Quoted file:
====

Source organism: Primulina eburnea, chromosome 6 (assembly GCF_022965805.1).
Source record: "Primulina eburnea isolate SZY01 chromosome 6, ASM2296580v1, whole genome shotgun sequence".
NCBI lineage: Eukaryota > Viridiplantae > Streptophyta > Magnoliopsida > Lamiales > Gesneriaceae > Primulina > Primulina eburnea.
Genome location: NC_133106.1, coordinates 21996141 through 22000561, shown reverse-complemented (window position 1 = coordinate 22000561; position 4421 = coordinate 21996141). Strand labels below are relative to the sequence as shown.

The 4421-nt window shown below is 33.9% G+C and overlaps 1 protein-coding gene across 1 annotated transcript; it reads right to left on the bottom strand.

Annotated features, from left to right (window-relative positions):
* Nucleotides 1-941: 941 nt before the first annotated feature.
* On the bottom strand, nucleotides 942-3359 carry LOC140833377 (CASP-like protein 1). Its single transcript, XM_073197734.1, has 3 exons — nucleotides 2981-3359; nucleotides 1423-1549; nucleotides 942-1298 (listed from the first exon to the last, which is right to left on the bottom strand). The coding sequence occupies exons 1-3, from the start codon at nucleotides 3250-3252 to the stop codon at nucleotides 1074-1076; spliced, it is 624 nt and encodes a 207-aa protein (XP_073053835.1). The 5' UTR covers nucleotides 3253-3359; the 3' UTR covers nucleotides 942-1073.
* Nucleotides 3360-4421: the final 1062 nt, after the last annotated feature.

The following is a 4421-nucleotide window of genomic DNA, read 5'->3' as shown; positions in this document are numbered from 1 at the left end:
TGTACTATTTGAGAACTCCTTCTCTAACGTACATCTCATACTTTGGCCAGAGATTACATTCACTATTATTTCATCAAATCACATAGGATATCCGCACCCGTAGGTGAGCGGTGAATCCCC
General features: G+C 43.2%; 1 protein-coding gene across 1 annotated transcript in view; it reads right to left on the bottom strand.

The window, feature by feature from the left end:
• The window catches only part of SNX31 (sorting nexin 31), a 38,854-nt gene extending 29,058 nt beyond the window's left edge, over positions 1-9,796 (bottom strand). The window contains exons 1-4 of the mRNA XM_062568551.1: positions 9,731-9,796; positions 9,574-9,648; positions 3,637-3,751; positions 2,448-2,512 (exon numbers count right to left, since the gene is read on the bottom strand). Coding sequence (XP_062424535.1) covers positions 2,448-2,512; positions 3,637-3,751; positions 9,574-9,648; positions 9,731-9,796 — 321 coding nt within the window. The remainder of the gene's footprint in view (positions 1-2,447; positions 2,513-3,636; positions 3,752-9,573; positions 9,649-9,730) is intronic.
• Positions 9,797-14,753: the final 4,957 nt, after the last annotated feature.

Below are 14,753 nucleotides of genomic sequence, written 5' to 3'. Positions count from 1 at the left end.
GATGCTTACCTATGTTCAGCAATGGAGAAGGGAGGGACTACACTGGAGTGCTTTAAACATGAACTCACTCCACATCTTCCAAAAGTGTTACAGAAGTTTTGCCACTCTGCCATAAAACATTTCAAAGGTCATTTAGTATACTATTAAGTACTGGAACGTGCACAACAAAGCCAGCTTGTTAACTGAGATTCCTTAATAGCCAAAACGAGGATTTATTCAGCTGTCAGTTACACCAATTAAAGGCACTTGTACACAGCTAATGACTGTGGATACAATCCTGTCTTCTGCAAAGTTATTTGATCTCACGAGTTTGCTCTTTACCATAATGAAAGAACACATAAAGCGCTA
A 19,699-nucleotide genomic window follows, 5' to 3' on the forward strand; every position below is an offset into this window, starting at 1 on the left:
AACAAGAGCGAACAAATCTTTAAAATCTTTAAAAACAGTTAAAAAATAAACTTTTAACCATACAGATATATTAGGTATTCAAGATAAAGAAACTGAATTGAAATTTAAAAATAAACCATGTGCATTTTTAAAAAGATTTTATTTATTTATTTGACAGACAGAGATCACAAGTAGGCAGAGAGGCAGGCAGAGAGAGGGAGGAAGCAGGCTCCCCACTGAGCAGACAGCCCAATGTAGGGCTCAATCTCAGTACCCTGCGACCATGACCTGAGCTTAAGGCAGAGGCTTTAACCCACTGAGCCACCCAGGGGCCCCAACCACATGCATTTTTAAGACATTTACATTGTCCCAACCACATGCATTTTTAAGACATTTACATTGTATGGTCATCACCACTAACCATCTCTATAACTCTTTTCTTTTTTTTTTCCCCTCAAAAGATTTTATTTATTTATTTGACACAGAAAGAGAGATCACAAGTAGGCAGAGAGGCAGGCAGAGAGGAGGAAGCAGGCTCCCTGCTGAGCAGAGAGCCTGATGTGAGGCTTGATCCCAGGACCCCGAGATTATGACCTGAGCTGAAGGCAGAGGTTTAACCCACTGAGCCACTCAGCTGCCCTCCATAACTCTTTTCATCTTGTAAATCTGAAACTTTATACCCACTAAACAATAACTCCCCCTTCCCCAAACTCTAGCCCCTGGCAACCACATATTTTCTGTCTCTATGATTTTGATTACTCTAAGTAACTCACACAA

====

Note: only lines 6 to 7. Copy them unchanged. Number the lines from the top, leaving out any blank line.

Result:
Annotated features, from left to right (window-relative positions):
* Nucleotides 1-941: 941 nt before the first annotated feature.